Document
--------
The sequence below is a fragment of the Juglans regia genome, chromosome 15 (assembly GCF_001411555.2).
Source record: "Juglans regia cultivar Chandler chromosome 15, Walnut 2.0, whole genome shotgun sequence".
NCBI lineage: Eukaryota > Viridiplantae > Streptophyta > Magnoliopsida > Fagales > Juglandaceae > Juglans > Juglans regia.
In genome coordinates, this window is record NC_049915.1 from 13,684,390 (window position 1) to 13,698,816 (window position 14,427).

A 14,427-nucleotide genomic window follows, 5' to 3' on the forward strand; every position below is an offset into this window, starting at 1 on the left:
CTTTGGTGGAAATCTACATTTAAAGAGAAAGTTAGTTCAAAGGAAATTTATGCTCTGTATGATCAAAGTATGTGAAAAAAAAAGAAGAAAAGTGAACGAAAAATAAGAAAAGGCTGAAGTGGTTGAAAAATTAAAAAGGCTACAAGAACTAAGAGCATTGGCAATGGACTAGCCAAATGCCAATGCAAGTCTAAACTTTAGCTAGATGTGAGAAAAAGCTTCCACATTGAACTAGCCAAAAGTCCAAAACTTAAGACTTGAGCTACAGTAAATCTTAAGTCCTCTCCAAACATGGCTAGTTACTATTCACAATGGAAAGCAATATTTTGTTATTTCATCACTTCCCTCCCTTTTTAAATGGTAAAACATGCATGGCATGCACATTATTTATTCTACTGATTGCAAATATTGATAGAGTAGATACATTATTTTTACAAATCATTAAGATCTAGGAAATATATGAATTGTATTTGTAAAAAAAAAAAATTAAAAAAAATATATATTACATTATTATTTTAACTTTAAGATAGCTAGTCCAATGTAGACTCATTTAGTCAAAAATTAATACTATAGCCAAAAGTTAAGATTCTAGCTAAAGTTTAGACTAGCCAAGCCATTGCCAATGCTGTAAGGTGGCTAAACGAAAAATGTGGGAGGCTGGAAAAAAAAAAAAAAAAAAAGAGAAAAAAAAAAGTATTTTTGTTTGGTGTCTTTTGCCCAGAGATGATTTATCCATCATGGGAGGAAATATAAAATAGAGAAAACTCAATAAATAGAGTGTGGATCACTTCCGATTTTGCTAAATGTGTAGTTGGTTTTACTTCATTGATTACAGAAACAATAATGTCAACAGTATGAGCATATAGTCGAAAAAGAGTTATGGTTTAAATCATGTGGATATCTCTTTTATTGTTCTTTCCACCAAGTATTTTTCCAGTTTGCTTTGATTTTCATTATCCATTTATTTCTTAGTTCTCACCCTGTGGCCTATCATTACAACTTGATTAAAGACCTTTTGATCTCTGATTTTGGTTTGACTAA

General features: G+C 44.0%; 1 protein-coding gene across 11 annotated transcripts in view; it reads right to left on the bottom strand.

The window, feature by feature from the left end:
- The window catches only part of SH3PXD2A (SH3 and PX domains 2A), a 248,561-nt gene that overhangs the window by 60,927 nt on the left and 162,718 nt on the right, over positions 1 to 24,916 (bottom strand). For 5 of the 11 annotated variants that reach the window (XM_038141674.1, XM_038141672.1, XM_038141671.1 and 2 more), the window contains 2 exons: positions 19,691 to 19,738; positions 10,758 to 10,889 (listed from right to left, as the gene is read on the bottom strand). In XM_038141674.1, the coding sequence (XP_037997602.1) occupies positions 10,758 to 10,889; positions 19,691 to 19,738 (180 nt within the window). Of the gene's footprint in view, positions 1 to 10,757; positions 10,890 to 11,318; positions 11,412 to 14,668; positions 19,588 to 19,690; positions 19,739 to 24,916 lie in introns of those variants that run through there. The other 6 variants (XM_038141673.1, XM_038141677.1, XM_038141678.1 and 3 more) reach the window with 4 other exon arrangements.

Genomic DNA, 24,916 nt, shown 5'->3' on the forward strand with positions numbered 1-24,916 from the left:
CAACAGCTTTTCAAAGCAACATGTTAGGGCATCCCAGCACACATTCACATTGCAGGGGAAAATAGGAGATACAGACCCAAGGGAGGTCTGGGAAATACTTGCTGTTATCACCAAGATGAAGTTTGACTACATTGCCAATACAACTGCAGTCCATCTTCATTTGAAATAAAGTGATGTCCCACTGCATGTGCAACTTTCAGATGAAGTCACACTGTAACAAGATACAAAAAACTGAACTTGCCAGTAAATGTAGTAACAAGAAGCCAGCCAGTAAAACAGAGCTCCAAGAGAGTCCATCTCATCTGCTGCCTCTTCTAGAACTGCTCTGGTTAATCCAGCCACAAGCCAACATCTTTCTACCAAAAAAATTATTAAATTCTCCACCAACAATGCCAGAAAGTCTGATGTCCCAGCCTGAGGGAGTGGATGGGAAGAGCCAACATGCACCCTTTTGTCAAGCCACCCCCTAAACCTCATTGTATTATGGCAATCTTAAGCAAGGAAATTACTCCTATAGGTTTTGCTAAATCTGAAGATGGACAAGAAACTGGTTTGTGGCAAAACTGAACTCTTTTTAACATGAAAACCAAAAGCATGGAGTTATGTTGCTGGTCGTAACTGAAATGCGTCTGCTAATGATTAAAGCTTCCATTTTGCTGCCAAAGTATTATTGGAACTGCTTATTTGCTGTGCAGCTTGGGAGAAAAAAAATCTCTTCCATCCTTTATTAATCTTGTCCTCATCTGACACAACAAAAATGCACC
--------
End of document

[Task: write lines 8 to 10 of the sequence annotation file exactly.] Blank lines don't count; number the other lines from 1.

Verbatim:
The window, feature by feature from the left end:
- The window catches only part of SH3PXD2A (SH3 and PX domains 2A), a 248,561-nt gene that overhangs the window by 60,927 nt on the left and 162,718 nt on the right, over positions 1 to 24,916 (bottom strand). For 5 of the 11 annotated variants that reach the window (XM_038141674.1, XM_038141672.1, XM_038141671.1 and 2 more), the window contains 2 exons: positions 19,691 to 19,738; positions 10,758 to 10,889 (listed from right to left, as the gene is read on the bottom strand). In XM_038141674.1, the coding sequence (XP_037997602.1) occupies positions 10,758 to 10,889; positions 19,691 to 19,738 (180 nt within the window). Of the gene's footprint in view, positions 1 to 10,757; positions 10,890 to 11,318; positions 11,412 to 14,668; positions 19,588 to 19,690; positions 19,739 to 24,916 lie in introns of those variants that run through there. The other 6 variants (XM_038141673.1, XM_038141677.1, XM_038141678.1 and 3 more) reach the window with 4 other exon arrangements.

Genomic DNA, 24,916 nt, shown 5'->3' on the forward strand with positions numbered 1-24,916 from the left: